The Evergreen state’s population surge in the past decade was enough to give it a 10th congressional district, and speculation is running rampant about changing political boundaries will affect Thurston County and other areas.
The county faces big changes; congressional and legislative districts here must be resized into equally populated zones. U.S. Rep. Adam Smith’s 9th district runs from Tukwila to Lacey along Interstate 5 and could be pulled north or south, depending where the new 10th district is placed.
It’s a jigsaw puzzle that the two Democrats and two Republicans appointed to the citizen-led Redistricting Commission are just beginning to study as they gear up for formal work later in March.
Let the guessing begin.
“It’s a fun game,” says retired University of Washington demographer Richard Morrill. “The goal of the commission is to protect incumbents. That isn’t written into the law, but that’s what they will do.”
Morrill and other students of redistricting point to two places that lack incumbents as potential hubs for a new 10th district: Thurston County and northeast King County. But they cautioned that more analysis of the Census data released last week is needed.
The commission’s plan for 10 equal congressional districts and 49 equal legislative districts is supposed to be completed and sent by Dec. 31 to the Legislature. Locally, the Thurston County Commission also must begin its own redistricting work later this year for county commission districts, precincts and other local jurisdictions.
Olympia and Lacey are in the 3rd and 9th congressional districts, respectively. If they don’t land together in the new 10th – or move entirely into the 9th – they could be added to U.S. Rep. Norm Dicks’ 6th district, which runs in an arc south from Tacoma to Belfair, where he lives in Mason County.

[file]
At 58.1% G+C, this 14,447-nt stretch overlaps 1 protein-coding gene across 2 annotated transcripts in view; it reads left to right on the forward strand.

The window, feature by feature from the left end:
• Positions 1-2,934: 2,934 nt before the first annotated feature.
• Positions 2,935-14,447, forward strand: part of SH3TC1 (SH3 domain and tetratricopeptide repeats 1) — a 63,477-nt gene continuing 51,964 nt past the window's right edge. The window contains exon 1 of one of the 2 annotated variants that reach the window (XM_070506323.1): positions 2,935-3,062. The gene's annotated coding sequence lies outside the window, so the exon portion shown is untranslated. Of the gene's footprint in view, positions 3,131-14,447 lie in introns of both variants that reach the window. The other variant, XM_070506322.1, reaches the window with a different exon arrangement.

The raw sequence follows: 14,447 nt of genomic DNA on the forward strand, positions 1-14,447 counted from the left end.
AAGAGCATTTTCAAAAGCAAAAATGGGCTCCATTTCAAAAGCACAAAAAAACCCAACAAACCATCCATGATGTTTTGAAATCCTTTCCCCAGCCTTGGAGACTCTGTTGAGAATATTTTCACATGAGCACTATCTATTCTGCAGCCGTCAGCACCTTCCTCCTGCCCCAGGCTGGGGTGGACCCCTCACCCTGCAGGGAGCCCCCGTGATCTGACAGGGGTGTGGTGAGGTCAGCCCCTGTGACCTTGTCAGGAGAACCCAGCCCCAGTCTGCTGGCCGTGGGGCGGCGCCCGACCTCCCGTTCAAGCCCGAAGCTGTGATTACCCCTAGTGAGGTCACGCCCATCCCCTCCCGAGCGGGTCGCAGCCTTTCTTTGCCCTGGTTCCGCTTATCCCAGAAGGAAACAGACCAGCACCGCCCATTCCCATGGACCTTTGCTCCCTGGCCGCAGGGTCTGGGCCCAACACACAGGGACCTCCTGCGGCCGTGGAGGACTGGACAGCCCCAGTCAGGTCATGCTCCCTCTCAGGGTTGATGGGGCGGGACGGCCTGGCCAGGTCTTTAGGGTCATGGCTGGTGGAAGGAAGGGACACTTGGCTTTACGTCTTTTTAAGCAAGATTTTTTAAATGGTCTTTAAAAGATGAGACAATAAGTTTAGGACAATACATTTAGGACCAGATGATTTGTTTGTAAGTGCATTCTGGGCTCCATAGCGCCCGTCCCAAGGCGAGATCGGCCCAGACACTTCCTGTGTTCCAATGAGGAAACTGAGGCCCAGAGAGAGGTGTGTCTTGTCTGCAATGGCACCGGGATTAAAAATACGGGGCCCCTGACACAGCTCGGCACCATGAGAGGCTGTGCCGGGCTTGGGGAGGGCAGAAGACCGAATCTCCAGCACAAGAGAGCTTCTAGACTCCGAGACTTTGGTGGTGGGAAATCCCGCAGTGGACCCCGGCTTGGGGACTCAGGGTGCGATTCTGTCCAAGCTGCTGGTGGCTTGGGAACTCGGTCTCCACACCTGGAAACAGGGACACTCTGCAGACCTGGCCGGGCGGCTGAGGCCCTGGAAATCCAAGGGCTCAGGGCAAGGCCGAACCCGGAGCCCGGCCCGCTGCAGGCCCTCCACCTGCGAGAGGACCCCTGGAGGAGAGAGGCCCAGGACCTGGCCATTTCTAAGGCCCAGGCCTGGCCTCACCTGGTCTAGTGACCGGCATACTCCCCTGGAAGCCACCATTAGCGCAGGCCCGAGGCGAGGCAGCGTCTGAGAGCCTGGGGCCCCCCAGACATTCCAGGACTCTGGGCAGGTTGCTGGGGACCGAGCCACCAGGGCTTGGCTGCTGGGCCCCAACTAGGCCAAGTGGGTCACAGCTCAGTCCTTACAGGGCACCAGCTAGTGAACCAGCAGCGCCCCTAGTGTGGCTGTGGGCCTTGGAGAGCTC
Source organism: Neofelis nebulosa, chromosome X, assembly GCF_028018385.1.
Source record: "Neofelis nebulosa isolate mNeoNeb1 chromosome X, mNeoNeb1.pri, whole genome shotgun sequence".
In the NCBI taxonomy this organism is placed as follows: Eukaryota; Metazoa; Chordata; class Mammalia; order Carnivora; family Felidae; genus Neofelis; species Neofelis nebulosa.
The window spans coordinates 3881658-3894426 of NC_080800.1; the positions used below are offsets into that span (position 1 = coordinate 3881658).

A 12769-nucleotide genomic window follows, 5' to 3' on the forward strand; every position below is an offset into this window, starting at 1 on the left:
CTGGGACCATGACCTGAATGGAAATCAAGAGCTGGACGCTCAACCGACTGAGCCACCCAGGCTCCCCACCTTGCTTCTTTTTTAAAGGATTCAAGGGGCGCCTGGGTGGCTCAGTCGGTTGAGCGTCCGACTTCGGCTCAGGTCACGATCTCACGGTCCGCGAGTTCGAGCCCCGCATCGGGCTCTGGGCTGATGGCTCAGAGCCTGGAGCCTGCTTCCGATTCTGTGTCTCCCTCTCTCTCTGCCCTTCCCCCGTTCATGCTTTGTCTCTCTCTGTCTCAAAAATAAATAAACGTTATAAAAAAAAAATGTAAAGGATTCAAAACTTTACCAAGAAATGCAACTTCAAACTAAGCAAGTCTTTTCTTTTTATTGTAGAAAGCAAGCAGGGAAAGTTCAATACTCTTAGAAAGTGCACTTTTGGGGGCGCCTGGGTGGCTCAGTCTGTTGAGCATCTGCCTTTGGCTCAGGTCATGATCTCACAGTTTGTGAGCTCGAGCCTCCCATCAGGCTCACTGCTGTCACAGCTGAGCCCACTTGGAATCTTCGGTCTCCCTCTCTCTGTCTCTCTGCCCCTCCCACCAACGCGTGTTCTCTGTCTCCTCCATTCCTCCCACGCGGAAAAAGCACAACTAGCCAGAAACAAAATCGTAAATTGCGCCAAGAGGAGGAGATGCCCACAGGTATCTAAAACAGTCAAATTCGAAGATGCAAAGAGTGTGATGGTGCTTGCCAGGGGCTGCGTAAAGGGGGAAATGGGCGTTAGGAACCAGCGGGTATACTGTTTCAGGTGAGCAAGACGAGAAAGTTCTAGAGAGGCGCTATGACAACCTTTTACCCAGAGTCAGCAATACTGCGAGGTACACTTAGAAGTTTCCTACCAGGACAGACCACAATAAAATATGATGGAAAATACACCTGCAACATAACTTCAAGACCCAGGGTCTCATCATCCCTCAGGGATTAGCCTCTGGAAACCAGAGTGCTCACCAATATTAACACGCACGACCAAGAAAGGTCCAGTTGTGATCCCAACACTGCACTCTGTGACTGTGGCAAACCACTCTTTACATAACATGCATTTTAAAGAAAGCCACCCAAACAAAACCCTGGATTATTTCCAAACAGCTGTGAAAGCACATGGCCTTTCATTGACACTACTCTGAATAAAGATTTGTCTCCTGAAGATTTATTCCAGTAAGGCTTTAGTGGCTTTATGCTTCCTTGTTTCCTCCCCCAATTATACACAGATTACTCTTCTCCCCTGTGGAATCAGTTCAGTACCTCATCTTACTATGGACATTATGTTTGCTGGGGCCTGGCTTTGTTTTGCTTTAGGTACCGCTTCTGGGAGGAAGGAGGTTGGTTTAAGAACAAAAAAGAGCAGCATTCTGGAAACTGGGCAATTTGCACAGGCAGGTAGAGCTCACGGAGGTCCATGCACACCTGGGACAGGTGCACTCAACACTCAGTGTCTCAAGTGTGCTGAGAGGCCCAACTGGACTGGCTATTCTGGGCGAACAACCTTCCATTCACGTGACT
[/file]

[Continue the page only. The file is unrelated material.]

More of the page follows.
Republican Thurston County Auditor Kim Wyman agrees that northeast King County and the Olympia area are logical places for the new 10th.
“I think we have a shot at least at being in the discussion” for the new 10th, Wyman said. “My gut hunch is the 10th is going to be in northeast King County. ... At the end of the day, I think we will be in a single congressional district in this county.”The 9th – which overlaps Joint Base Lewis-McChord – could be pushed north or south.
Wherever the 10th goes, explosive growth in the 3rd district, which covers Southwest Washington, and in the 8th district east of Lake Washington, are driving the biggest changes to the overall state congressional map.
The 8th is represented by Republican U.S. Rep. Dave Reichert, and its population grew by 23.8 percent over the past decade, the fastest of any state district. That gives it 138,300 more people than the new population target of 672,544 per congressional district.
Newly elected Republican Rep. Jaime Herrera Beutler’s 3rd district grew by 19 percent, the second fastest. That makes its population too large by 106,894 people.
Because Eastern Washington also has grown too much to fit into the existing 4th and 5th districts, some east-of-the-Cascades residents could shift into the 3rd district, pulling the overpopulated 3rd even farther away from Thurston County.
“There is no doubt that the 3rd district must move east toward Yakima County or Benton County. (Other) districts could cross over to Eastern Washington, but I don’t think that will happen,” Morrill said.
“Based on the numbers I’ve seen, it’s pretty likely Olympia won’t be in the 3rd Congressional District,” said Dean Foster, the House Democrats’ appointee on the Redistricting Commission. Foster also served on the commission in 2001, when members voted to split Thurston County into two congressional districts and added portions of a fourth legislative district to the county.